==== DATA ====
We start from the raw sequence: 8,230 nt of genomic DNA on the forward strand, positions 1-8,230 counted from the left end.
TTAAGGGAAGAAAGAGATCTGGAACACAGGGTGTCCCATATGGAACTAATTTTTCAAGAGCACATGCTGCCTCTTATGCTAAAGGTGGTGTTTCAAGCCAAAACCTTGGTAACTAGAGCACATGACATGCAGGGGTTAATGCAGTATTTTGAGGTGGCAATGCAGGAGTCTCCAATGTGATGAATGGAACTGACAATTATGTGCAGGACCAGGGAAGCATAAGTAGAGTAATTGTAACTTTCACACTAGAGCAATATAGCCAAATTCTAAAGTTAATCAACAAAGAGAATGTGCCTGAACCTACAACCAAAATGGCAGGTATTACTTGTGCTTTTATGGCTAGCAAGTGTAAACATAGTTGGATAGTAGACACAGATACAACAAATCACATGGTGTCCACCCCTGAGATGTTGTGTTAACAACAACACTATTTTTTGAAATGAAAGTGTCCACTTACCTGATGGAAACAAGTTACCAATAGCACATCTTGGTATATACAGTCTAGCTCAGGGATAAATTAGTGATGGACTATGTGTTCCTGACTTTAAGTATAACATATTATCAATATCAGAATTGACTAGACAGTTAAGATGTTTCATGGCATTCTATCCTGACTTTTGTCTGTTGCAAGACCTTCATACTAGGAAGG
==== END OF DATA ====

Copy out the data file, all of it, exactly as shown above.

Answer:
We start from the raw sequence: 8,230 nt of genomic DNA on the forward strand, positions 1-8,230 counted from the left end.
TTAAGGGAAGAAAGAGATCTGGAACACAGGGTGTCCCATATGGAACTAATTTTTCAAGAGCACATGCTGCCTCTTATGCTAAAGGTGGTGTTTCAAGCCAAAACCTTGGTAACTAGAGCACATGACATGCAGGGGTTAATGCAGTATTTTGAGGTGGCAATGCAGGAGTCTCCAATGTGATGAATGGAACTGACAATTATGTGCAGGACCAGGGAAGCATAAGTAGAGTAATTGTAACTTTCACACTAGAGCAATATAGCCAAATTCTAAAGTTAATCAACAAAGAGAATGTGCCTGAACCTACAACCAAAATGGCAGGTATTACTTGTGCTTTTATGGCTAGCAAGTGTAAACATAGTTGGATAGTAGACACAGATACAACAAATCACATGGTGTCCACCCCTGAGATGTTGTGTTAACAACAACACTATTTTTTGAAATGAAAGTGTCCACTTACCTGATGGAAACAAGTTACCAATAGCACATCTTGGTATATACAGTCTAGCTCAGGGATAAATTAGTGATGGACTATGTGTTCCTGACTTTAAGTATAACATATTATCAATATCAGAATTGACTAGACAGTTAAGATGTTTCATGGCATTCTATCCTGACTTTTGTCTGTTGCAAGACCTTCATACTAGGAAGG